The Right Coast

May 27, 2005
The Wild Kingdom of Public Policy
By Gail Heriot

One of my favorite Monty Python skits was entitled "Life or Death Struggles"--a spoof of pompous nature shows. As the screen depicts men dressed up as horses fighting with each other, a German-accented voice intones:

"In the hard and unrelenting world of nature the ceaseless struggle for survival continues. This time one of the pantomime horses concedes defeat and so lives to fight another day"

After a few more shots of animals (or people pretending to be animals) involved in "life or death struggles." the narrator goes back to the pantomime horses:

"Here we see a pantomime horse. It is engaged in a life or death struggle for a job with a merchant bank. However, his rival employee, the huge bull pantomime horse, is lying in wait for him. [Smaller pantomime horse is killed.] Poor pantomime horse."

It didn't occur to me until much later in life that the guys at Monty Python were really onto something. Human beings will fight like animals to preserve their jobs. It's seldom a pretty sight. And it's surprising how many major public policy issues are driven by such considerations. A few years ago when I worked on the Proposition 209 campaign, I noticed the folks who argued in public against Proposition 209 were overwhelmingly employed as affirmative action officers and felt their jobs to be in jeopardy. And many of them were as scrupulously devoted to truth and accuracy in debate as ... well ... a pit bull ... or a pantomime horse.

This leads me to what I will call "Heriot’s Iron Law of Public Policy: No matter how silly, wasteful, wrongheaded and/or harmful a particular program might be, it will take an extraordinary exercise of political will to eliminate it once someone’s job or other substantial financial benefit depends on its continued existence." Please remember that, Gentle Reader, whenever you are in a position to make policy. Unless you are really sure that a policy is a good one, make sure no one is hired specially to execute it or it will be close to impossible to terminate the program.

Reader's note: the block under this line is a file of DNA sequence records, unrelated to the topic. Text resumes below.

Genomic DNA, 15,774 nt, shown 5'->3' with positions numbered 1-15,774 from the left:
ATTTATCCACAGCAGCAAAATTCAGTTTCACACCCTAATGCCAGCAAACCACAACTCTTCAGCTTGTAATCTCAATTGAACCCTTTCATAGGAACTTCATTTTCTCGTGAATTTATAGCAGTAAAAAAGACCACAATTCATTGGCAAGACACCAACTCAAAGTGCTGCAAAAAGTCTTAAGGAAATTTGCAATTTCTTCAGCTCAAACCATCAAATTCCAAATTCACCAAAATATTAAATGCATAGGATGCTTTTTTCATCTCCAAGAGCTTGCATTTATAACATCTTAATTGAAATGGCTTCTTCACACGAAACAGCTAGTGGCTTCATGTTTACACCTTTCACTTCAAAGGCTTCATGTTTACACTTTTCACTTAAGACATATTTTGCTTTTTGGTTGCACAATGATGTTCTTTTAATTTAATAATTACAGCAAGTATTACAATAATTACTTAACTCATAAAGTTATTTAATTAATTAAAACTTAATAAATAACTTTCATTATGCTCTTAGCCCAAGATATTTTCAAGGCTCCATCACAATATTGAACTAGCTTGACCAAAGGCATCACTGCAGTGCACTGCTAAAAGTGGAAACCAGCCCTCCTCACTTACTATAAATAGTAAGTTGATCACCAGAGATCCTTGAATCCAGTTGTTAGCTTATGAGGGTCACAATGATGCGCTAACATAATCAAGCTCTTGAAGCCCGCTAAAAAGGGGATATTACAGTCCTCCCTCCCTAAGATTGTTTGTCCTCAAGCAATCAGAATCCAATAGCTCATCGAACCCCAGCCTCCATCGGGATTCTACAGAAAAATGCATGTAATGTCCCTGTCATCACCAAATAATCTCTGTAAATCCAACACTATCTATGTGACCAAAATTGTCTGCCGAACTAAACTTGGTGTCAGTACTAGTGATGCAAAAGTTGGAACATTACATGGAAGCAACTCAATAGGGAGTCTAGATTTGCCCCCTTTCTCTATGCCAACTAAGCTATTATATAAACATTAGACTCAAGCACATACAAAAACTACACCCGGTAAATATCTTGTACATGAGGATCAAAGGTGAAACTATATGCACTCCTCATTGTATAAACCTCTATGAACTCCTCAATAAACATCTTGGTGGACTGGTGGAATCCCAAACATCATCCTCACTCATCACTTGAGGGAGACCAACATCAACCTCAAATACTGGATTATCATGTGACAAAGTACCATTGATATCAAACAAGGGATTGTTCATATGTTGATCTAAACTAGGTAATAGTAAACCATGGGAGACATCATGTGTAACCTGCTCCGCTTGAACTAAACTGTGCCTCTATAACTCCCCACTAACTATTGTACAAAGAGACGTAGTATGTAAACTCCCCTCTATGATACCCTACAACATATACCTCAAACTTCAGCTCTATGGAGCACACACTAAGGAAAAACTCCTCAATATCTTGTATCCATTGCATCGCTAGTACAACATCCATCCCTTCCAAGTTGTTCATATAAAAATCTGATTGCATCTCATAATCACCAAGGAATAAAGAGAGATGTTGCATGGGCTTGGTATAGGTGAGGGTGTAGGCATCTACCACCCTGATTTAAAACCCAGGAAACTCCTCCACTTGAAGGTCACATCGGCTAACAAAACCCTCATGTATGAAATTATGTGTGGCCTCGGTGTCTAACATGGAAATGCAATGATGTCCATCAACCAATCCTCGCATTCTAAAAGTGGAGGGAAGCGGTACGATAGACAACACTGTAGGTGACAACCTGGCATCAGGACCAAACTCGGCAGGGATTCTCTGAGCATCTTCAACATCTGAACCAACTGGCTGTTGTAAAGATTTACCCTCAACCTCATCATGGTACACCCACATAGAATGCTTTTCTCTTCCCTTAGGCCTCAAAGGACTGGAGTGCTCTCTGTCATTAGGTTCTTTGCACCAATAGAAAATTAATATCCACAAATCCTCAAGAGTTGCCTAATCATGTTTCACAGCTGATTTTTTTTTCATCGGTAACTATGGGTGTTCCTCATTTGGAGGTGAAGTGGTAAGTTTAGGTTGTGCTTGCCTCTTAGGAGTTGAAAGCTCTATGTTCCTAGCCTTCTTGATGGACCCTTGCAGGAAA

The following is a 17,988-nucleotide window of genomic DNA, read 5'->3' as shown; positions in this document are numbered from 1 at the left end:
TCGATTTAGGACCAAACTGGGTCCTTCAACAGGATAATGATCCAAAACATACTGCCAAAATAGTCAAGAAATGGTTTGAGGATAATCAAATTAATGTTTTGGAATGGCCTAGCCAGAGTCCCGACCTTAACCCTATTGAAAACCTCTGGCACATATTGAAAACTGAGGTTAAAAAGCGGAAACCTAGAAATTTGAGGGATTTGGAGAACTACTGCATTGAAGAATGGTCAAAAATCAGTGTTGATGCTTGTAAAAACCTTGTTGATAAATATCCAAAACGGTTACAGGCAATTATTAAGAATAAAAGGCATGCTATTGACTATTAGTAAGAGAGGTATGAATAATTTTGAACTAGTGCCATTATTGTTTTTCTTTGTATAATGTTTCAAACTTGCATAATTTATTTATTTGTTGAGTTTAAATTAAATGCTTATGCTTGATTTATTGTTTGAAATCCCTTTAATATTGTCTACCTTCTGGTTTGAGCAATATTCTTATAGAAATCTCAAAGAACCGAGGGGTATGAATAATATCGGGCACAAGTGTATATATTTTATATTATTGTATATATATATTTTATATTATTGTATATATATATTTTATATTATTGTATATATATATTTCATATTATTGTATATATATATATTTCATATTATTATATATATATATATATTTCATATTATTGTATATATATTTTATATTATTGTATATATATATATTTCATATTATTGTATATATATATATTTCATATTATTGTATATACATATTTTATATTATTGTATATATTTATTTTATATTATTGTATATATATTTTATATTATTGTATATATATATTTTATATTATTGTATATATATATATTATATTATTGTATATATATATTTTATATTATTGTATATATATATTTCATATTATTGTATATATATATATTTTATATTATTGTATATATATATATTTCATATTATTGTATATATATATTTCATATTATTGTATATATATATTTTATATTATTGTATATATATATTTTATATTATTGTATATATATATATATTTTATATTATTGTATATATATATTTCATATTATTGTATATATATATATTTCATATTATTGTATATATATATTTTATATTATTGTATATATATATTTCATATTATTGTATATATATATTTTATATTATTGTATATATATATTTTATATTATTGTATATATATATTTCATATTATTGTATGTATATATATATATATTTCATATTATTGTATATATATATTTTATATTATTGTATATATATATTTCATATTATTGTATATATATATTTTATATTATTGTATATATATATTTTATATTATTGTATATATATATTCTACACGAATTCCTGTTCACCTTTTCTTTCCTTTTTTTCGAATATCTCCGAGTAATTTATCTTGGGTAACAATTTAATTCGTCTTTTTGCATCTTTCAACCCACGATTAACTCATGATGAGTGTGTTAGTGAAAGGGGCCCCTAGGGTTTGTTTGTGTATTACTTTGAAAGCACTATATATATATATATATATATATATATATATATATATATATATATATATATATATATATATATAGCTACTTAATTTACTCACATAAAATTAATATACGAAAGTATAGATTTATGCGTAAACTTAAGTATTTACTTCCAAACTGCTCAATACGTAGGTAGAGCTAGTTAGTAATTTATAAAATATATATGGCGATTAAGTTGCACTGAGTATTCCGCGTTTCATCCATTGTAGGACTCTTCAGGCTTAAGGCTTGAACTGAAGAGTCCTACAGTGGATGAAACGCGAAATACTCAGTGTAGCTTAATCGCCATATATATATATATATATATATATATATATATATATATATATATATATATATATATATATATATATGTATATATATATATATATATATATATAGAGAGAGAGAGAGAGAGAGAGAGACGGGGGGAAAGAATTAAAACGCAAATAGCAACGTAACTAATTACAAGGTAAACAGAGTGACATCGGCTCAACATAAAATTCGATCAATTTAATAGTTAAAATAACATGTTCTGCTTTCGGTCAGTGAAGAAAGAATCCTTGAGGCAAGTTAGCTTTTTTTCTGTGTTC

There is, of course, a corollary to this rule that has been thoroughly grasped by the Left: If you want to entrench a policy that your opponents object to, the best way to do it is to make sure someone is specially hired to execute the policy. Even if the person you hire is not initially a true believer, he will be by the time his first paycheck arrives. And he will fight tooth and nail to preserve the program you love if it is ever threatened.

I thought of this today when I took a look at the proposed new "Five-Year Plan" for diversity at the University of Oregon. Among other things, it calls for aggressive hiring of up to 40 new faculty members in areas like "critical race studies, critical gender studies, queer studies; disabilities studies" who will be teaching in a variety "Cultural Competency" programs for faculty, students and staff. Yup, 40 new faculty members, that ought to just about do the trick....